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Life of Our Most Holy Father St. Benedict
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CHAPTER XXXV.

How the whole world was repesented before his

Eyes: and the soul of Germanus, Bishop of Capua.

Another time, Servandus, Deacon and Abbot of that Monastery which was built by Liberius, sometime a senator, in the Campania, used often to visit him, for being also illuminated with grace and heavenly doctrine, he repaired divers times to the Monastery that they might mutually communicate one to another, and, at least with sighs and longing desires, taste of that sweet food of the celestial country whose perfect fruition they were not as yet permitted to enjoy. When it was time to go to rest, venerable Benedict went up to the top of the tower in the lower part of which Servandus the Deacon had his lodging, and from which there was an open passage to ascend to the higher. Over against the said tower was a large building in which the disciples of both reposed. While as yet the Monks were at rest, the man of God, Benedict, being diligent in watching, rose up before the night office and stood at the window making his prayer to Almighty God about midnight, when suddenly, looking forth, he saw a light glancing from above, so bright and resplendent that it not only dispersed the darkness of the night, but shined more clear than the day itself. Upon this sight a marvellous strange thing followed, for, as he afterwards related, the whole world, compacted as it were together, was represented to his eyes in one ray of light. As the venerable Father had his eyes fixed upon this glorious lustre, he beheld the soul of Germanus, Bishop of Capua, carried by angels to Heaven in a fiery globe. Then, for the testimony of so great a miracle, with a loud voice he called upon Servandus the Deacon, twice or thrice by his name, who, troubled at such an unusual crying out of the man of God, came up, looked forth, and saw a little stream of light then disappearing, and wondered greatly at this miracle. Whereupon the man of God told him in order all that he had seen, and sent presently to Theoprobus, a Religious man in the town of Cassino, ordering him to go the same night to Capua, and learn what had happened to Germanus the Bishop. It fell out so, that he who was sent found the most reverend Bishop Germanus dead, and on enquiring more exactly, he learned that his departure was the very same moment in which the man of God had seen him ascend.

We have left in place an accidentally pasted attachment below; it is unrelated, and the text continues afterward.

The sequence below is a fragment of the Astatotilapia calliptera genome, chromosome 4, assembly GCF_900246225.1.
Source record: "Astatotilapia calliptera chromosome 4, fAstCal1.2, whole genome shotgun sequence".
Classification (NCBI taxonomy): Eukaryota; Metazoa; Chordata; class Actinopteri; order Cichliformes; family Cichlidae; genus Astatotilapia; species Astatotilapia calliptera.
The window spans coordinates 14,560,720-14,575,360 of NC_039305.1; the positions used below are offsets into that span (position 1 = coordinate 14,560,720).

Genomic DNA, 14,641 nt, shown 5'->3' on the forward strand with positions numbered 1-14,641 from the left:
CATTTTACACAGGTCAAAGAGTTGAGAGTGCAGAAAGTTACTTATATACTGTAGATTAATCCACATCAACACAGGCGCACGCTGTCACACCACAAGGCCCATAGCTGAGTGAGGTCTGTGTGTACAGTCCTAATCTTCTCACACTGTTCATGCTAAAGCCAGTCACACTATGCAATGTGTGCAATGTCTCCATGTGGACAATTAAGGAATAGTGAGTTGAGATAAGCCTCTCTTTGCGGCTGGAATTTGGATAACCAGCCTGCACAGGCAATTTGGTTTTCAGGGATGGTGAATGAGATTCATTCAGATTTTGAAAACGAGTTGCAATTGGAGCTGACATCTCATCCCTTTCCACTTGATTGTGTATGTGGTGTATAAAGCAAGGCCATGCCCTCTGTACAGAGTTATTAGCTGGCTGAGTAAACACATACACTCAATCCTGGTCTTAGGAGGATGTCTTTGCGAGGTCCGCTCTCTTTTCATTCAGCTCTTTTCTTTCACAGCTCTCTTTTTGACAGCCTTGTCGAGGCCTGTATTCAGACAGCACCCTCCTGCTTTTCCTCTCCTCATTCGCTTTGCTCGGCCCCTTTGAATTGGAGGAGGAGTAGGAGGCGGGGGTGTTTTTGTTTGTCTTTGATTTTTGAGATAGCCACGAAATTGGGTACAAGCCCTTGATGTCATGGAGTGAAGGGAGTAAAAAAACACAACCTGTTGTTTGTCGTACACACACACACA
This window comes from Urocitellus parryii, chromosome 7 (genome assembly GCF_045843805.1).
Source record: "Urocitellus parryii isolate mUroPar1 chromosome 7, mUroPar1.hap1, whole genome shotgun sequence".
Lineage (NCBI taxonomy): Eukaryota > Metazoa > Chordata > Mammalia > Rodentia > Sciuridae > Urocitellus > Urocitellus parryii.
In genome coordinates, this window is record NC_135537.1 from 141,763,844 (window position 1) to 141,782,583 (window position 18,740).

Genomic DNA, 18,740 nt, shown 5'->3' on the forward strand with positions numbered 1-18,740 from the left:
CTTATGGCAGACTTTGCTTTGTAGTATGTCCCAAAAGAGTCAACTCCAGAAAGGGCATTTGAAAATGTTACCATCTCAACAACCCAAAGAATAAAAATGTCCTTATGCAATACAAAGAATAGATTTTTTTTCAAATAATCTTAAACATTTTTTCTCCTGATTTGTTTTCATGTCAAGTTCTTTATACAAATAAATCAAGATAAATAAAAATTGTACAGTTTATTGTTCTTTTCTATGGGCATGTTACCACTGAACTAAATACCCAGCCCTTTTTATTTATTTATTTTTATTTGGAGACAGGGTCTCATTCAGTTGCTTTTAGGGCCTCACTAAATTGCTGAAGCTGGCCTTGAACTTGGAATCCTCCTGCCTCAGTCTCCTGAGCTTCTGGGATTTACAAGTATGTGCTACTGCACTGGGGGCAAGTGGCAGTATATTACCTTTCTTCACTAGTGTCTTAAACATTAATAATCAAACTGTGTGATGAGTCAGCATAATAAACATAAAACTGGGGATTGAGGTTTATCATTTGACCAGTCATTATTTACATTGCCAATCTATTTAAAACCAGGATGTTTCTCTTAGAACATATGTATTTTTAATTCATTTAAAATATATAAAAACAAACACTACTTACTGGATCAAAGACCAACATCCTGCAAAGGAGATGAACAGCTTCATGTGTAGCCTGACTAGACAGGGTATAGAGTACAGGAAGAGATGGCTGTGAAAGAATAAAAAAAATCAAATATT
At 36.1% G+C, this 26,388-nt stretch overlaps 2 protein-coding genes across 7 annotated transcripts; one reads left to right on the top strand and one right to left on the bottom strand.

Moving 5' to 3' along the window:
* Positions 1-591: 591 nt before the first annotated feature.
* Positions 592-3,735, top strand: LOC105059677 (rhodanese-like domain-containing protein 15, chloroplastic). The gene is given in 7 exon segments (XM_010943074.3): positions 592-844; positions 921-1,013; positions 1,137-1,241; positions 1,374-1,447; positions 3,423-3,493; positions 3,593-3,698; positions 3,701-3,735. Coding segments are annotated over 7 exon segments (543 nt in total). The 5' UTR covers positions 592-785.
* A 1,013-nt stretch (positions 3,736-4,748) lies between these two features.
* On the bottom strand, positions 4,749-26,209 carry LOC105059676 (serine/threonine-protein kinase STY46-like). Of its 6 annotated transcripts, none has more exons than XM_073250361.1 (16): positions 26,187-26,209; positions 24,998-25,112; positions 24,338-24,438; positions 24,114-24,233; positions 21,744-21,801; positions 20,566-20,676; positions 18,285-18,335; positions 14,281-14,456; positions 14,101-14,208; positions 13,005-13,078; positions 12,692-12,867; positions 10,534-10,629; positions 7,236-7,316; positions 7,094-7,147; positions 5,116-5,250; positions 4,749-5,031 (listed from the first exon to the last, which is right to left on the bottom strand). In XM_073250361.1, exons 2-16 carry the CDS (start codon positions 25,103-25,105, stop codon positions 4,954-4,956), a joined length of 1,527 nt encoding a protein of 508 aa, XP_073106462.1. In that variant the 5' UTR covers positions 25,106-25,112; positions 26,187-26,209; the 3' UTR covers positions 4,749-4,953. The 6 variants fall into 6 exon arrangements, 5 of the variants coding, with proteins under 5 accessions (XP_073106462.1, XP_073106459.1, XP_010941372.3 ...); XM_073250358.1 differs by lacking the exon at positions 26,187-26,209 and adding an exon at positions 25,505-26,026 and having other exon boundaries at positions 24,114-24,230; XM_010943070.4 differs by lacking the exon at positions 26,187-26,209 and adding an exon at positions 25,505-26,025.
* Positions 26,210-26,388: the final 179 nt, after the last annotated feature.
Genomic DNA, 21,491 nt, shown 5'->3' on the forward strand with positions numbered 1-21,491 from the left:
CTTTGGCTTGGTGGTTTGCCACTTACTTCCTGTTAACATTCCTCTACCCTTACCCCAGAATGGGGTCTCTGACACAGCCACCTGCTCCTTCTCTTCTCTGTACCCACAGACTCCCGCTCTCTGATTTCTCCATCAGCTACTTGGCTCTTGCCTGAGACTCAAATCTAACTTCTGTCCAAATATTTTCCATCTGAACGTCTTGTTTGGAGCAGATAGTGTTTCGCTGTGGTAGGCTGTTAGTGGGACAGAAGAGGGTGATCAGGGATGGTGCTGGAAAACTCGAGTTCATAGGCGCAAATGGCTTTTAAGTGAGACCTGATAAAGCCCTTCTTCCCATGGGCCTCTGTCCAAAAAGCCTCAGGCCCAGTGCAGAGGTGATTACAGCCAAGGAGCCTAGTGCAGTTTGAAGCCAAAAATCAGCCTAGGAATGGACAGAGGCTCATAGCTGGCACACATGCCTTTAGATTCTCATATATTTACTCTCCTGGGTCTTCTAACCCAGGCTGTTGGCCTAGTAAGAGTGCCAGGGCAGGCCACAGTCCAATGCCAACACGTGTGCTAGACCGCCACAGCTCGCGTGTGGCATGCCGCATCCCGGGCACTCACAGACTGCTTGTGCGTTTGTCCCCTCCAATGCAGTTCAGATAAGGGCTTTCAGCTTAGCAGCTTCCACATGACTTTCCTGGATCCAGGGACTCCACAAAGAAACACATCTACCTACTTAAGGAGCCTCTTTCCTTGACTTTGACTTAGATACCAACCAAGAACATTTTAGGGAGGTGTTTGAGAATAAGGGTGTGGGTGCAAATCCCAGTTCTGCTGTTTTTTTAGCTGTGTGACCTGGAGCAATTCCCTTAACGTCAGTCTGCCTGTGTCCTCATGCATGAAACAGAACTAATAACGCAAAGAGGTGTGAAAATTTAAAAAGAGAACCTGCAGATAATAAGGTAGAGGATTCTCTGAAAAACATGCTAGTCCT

PETER.

A wonderful thing and much to be admired, but, whereas you said that the whole world, as it were, under one sunbeam, was represented to his sight, as I never experienced the like, so I cannot imagine how or in what manner this was possible that the whole world should be seen of any one man.

GREGORY.

Assure yourself, Peter, of that which I speak: that in a soul that beholdeth the Creator, all creatures appear but narrow; for, should we partake never so little of the light of the Creator, whatsoever is created would seem very little; because the soul is enlarged by this Beatific vision, and so dilated in the Divine perfections, that it far transcends the world and itself also. The soul thus rapt in the light of God is in her interior lifted up, and enabled above itself, and while thus elevated it contemplates itself, and it easily comprehendeth how little that is which before it was not able to conceive. So the blessed man who saw the globe of fire with the Angels returning to Heaven could not possibly have beheld those things but only in the light of God. What wonder then if he saw the world at one view who was in mind exalted above the world? But whereas I said that the whole world compacted as it were together was represented before his eyes, it is not meant that heaven and earth were straitened by contraction, but that the mind of the beholder was dilated, which, rapt in the sight of God might, without difficulty, see all that is under God. Therefore, in that light which appeared to his outward eyes, the inward light which was in his soul ravished the mind of the beholder with higher things, and shewed how mean are all inferior things.

PETER.

I perceive that it was to my profit that I understood you not before, for my slowness has been the occasion of so long and profitable a discourse. But, since you have clearly explained these things to me, I beseech you continue your former narration.

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